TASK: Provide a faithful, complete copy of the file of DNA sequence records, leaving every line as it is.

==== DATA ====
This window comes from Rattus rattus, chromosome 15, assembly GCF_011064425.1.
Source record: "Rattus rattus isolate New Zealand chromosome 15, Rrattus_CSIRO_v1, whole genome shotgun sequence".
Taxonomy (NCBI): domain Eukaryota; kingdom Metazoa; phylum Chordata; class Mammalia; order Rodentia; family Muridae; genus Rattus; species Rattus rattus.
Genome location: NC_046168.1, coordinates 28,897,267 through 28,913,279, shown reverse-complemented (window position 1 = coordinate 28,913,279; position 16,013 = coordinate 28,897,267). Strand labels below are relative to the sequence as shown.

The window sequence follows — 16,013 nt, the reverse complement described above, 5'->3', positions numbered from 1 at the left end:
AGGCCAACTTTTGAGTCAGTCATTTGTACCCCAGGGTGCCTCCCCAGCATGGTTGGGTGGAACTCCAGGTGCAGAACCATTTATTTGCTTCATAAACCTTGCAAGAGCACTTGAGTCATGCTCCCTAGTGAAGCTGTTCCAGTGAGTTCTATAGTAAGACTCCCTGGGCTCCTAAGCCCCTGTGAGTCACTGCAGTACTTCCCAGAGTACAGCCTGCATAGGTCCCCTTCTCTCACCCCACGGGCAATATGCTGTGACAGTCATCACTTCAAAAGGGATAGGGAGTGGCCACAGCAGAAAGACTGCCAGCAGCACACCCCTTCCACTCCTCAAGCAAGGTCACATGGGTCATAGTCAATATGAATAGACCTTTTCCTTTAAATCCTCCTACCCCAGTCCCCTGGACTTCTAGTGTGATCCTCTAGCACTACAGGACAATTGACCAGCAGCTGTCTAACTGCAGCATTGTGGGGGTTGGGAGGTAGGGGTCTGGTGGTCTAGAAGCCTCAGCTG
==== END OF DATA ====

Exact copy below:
This window comes from Rattus rattus, chromosome 15, assembly GCF_011064425.1.
Source record: "Rattus rattus isolate New Zealand chromosome 15, Rrattus_CSIRO_v1, whole genome shotgun sequence".
Taxonomy (NCBI): domain Eukaryota; kingdom Metazoa; phylum Chordata; class Mammalia; order Rodentia; family Muridae; genus Rattus; species Rattus rattus.
Genome location: NC_046168.1, coordinates 28,897,267 through 28,913,279, shown reverse-complemented (window position 1 = coordinate 28,913,279; position 16,013 = coordinate 28,897,267). Strand labels below are relative to the sequence as shown.

The window sequence follows — 16,013 nt, the reverse complement described above, 5'->3', positions numbered from 1 at the left end:
AGGCCAACTTTTGAGTCAGTCATTTGTACCCCAGGGTGCCTCCCCAGCATGGTTGGGTGGAACTCCAGGTGCAGAACCATTTATTTGCTTCATAAACCTTGCAAGAGCACTTGAGTCATGCTCCCTAGTGAAGCTGTTCCAGTGAGTTCTATAGTAAGACTCCCTGGGCTCCTAAGCCCCTGTGAGTCACTGCAGTACTTCCCAGAGTACAGCCTGCATAGGTCCCCTTCTCTCACCCCACGGGCAATATGCTGTGACAGTCATCACTTCAAAAGGGATAGGGAGTGGCCACAGCAGAAAGACTGCCAGCAGCACACCCCTTCCACTCCTCAAGCAAGGTCACATGGGTCATAGTCAATATGAATAGACCTTTTCCTTTAAATCCTCCTACCCCAGTCCCCTGGACTTCTAGTGTGATCCTCTAGCACTACAGGACAATTGACCAGCAGCTGTCTAACTGCAGCATTGTGGGGGTTGGGAGGTAGGGGTCTGGTGGTCTAGAAGCCTCAGCTG